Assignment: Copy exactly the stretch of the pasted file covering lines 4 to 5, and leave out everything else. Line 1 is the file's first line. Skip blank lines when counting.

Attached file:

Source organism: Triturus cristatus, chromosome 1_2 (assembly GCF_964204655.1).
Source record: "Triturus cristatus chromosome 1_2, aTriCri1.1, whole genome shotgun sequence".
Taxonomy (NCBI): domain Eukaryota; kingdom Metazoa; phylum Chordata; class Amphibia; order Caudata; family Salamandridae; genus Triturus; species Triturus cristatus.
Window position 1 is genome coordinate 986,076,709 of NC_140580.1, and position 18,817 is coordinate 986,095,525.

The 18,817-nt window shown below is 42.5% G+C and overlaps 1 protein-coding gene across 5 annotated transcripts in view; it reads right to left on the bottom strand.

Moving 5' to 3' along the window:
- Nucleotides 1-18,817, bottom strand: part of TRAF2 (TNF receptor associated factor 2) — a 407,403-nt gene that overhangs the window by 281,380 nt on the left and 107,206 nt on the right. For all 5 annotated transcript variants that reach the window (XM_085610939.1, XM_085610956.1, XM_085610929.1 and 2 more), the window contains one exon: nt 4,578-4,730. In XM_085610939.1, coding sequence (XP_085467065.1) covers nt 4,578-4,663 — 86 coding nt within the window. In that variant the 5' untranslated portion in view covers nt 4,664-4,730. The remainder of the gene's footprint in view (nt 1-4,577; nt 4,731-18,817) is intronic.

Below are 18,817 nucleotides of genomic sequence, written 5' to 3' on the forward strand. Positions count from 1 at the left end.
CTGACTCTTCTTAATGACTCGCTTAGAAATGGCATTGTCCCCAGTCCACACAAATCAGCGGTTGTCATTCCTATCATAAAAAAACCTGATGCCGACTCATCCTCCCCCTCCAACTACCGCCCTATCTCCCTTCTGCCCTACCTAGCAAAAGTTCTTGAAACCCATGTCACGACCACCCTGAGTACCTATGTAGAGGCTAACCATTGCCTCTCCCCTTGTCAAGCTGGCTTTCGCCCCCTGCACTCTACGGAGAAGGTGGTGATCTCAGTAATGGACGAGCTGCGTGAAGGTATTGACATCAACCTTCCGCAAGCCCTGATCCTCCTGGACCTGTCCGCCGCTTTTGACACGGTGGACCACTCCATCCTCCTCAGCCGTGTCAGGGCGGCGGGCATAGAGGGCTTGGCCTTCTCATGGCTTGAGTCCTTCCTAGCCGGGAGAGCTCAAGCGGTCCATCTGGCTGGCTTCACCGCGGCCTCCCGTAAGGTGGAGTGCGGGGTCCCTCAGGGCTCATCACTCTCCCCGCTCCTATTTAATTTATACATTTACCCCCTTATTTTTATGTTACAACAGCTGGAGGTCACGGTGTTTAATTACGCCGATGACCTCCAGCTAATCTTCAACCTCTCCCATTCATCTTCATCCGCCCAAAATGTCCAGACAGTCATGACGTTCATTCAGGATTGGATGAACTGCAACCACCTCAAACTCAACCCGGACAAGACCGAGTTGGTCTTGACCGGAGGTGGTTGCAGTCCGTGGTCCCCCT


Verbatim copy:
Window position 1 is genome coordinate 986,076,709 of NC_140580.1, and position 18,817 is coordinate 986,095,525.

The 18,817-nt window shown below is 42.5% G+C and overlaps 1 protein-coding gene across 5 annotated transcripts in view; it reads right to left on the bottom strand.